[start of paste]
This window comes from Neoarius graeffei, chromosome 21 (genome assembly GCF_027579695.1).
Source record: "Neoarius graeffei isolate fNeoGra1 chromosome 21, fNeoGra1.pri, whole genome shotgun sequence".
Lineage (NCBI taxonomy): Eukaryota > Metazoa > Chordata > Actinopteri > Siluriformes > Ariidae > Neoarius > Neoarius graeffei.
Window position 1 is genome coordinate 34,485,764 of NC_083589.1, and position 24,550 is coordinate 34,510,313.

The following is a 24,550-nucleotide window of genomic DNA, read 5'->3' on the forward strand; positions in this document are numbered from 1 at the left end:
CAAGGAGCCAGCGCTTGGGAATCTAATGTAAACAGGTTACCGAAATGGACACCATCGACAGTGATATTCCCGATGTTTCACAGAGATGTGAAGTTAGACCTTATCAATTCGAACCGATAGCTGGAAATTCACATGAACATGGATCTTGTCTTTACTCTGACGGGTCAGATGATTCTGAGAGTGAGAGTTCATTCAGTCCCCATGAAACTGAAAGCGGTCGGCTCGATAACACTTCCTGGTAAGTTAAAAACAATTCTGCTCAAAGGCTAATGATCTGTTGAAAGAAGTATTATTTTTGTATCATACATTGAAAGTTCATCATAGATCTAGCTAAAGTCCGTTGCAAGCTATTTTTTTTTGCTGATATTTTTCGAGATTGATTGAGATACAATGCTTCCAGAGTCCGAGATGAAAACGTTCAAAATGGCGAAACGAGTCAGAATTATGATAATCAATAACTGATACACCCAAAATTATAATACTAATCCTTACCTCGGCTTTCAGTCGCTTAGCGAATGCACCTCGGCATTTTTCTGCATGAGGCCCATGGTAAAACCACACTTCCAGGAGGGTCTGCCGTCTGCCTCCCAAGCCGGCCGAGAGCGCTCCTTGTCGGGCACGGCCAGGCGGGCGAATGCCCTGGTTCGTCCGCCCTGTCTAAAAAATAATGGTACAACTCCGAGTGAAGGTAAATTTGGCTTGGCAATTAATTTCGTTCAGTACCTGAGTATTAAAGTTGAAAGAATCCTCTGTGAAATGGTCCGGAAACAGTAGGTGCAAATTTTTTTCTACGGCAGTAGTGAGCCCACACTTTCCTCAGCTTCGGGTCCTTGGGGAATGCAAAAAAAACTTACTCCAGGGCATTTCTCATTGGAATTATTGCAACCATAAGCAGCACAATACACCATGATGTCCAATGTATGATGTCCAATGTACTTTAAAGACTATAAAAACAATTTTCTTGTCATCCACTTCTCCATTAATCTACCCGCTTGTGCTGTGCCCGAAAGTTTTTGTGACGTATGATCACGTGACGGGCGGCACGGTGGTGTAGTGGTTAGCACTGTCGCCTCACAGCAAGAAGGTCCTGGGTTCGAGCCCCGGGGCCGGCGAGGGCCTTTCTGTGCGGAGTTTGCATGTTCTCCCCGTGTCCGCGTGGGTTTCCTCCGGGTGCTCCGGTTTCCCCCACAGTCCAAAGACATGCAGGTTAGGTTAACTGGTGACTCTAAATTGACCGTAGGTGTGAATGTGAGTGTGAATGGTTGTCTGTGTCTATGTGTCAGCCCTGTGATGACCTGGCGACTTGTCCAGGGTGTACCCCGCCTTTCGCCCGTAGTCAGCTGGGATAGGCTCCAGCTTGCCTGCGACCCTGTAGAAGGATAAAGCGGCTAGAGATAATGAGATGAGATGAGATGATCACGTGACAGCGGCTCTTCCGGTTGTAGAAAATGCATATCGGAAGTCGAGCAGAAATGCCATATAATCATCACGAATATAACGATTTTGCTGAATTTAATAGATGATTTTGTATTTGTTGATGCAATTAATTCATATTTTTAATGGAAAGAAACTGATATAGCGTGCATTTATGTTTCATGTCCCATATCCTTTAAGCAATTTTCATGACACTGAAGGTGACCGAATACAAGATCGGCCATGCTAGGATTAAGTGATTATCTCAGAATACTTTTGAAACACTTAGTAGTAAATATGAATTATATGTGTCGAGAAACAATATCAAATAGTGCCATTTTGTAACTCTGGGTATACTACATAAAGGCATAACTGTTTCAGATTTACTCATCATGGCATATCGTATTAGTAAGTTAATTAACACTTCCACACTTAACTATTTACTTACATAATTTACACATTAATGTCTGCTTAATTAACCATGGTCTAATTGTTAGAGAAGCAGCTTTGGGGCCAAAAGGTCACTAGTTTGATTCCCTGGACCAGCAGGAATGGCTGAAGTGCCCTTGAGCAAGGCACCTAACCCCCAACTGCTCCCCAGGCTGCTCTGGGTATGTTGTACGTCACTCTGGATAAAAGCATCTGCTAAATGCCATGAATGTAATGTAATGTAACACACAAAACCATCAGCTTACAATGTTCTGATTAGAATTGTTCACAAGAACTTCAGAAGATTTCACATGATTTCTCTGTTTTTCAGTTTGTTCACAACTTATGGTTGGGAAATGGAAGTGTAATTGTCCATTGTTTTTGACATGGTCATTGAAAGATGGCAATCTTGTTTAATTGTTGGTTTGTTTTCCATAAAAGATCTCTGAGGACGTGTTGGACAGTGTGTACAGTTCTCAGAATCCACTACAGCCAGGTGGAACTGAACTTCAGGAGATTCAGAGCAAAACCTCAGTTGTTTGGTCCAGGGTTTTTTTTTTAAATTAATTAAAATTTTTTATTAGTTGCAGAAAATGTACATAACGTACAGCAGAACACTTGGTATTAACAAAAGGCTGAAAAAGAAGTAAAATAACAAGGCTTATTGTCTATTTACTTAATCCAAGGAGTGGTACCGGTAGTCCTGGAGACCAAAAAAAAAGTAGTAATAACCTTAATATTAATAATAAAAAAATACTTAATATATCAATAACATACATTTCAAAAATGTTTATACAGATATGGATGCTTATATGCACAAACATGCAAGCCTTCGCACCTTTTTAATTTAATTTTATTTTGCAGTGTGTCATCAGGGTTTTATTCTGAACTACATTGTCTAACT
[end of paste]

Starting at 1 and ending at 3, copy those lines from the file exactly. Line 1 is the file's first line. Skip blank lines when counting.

This window comes from Neoarius graeffei, chromosome 21 (genome assembly GCF_027579695.1).
Source record: "Neoarius graeffei isolate fNeoGra1 chromosome 21, fNeoGra1.pri, whole genome shotgun sequence".
Lineage (NCBI taxonomy): Eukaryota > Metazoa > Chordata > Actinopteri > Siluriformes > Ariidae > Neoarius > Neoarius graeffei.